Beyond search, Lee says Twelve Labs’ technology can drive things like ad insertion and content moderation, intelligently figuring out, for example, which videos showing knives are violent versus instructional. It can also be used for media analytics and real-time feedback, he says, and to automatically generate highlight reels from videos.
A little over a year after its founding (March 2021), Twelve Labs has paying customers — Lee wouldn’t reveal how many exactly — and a multiyear contract with Oracle to train AI models using Oracle’s cloud infrastructure. Looking ahead, the startup plans to invest in building out its tech and expanding its team. (Lee declined to reveal the current size of Twelve Labs’ workforce, but LinkedIn data shows it’s roughly 18 people.)
“For most companies, despite the huge value that can be attained through large models, it really does not make sense for them to train, operate and maintain these models themselves. By leveraging a Twelve Labs platform, any organization can leverage powerful video understanding capabilities with just a few intuitive API calls,” Lee said. “The future direction of AI innovation is heading straight towards multimodal video understanding, and Twelve Labs is well positioned to push the boundaries even further in 2023.”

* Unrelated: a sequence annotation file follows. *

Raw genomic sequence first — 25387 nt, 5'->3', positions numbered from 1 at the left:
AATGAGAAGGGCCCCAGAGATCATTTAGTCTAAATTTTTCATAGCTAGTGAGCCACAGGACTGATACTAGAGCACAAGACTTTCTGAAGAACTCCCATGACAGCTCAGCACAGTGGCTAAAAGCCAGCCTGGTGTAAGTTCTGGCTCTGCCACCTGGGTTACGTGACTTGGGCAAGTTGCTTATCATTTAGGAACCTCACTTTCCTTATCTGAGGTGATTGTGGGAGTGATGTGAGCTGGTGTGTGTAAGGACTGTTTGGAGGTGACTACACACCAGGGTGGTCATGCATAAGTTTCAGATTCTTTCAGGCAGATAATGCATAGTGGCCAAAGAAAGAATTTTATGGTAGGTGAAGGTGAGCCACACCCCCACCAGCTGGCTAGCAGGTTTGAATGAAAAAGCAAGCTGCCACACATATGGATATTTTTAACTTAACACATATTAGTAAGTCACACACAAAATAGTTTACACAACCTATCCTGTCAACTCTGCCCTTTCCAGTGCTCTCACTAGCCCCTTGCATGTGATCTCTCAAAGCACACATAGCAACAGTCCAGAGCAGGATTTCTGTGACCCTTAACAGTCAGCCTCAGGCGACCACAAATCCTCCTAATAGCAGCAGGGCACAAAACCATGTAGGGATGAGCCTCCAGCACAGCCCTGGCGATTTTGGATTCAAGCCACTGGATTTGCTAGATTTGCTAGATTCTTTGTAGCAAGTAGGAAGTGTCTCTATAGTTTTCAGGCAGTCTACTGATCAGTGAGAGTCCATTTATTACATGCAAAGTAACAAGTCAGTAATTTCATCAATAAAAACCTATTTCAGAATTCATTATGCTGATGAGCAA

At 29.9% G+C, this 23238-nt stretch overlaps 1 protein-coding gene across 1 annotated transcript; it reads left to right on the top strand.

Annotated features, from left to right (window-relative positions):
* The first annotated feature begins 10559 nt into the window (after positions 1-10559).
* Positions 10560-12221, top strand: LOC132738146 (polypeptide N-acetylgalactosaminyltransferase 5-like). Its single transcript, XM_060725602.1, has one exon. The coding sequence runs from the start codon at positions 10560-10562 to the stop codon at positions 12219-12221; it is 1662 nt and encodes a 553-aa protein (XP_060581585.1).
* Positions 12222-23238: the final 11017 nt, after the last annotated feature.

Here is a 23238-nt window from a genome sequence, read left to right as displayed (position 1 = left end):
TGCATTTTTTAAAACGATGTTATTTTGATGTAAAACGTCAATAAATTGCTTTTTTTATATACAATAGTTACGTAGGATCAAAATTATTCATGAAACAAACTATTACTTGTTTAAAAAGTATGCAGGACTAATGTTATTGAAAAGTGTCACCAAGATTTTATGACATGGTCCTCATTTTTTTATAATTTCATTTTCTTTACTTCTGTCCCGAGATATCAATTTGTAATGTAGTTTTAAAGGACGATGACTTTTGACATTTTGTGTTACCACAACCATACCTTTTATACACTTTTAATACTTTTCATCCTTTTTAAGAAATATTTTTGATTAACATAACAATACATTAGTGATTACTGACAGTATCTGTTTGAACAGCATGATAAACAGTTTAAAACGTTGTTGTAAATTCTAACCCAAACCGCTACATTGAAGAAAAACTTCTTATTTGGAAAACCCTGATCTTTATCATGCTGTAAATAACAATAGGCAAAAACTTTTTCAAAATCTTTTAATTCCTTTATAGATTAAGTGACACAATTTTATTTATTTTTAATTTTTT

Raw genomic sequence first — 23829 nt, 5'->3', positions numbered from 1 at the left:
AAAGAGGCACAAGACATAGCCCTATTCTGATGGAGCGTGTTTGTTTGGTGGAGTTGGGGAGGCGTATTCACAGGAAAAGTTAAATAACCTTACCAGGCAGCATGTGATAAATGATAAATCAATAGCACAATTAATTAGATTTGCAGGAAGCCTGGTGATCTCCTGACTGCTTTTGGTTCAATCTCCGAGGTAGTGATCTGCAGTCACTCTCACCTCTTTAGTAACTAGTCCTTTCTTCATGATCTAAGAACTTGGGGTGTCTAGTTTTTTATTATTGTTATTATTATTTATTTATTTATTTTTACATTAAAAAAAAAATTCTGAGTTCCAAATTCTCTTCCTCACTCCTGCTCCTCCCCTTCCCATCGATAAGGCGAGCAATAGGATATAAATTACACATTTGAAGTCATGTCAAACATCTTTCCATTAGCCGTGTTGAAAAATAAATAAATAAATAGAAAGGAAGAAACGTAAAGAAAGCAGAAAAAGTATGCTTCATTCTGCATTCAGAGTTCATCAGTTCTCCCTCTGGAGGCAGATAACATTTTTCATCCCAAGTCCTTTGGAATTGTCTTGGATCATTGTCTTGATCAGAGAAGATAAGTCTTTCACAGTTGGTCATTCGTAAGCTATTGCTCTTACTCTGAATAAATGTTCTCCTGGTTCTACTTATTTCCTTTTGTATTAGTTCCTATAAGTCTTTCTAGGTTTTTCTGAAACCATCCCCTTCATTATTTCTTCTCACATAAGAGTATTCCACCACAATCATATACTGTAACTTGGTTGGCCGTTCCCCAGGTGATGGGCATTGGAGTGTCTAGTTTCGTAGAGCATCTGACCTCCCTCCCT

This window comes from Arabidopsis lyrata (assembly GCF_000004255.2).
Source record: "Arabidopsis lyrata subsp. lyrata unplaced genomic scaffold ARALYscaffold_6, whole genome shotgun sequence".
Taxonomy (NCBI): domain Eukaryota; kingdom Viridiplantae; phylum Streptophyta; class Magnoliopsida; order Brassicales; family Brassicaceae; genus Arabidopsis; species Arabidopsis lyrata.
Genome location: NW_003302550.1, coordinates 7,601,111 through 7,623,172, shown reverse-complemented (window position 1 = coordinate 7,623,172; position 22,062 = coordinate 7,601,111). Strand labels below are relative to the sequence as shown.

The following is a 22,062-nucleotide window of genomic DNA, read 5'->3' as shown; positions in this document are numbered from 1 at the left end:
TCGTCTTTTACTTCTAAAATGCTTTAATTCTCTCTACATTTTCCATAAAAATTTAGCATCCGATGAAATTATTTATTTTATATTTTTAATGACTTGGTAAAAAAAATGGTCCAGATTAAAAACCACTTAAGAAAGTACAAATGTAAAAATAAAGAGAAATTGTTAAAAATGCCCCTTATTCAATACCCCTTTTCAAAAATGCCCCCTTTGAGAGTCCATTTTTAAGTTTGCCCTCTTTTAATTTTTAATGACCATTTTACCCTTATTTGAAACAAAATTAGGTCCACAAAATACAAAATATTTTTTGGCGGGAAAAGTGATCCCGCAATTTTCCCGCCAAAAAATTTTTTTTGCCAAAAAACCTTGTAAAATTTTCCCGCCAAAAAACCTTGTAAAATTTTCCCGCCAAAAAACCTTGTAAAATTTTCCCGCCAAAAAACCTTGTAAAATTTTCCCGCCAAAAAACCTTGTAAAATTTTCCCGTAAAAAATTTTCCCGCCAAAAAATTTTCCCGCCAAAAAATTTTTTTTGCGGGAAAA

Twelve Labs lands $12M for AI that understands the context of videos by Kyle Wiggers originally published on TechCrunch
Twelve Labs lands $12M for AI that understands the context of videos

Meet Unstable Diffusion, the group trying to monetize AI porn generators

When Stable Diffusion, the text-to-image AI developed by startup Stability AI, was open sourced earlier this year, it didn’t take long for the internet to wield it for porn-creating purposes. Communities across Reddit and 4chan tapped the AI system to generate realistic and anime-style images of nude characters, mostly women, as well as non-consensual fake nude imagery of celebrities.
But while Reddit quickly shut down many of the subreddits dedicated to AI porn, and communities like NewGrounds, which allows some forms of adult art, banned AI-generated artwork altogether, new forums emerged to fill the gap.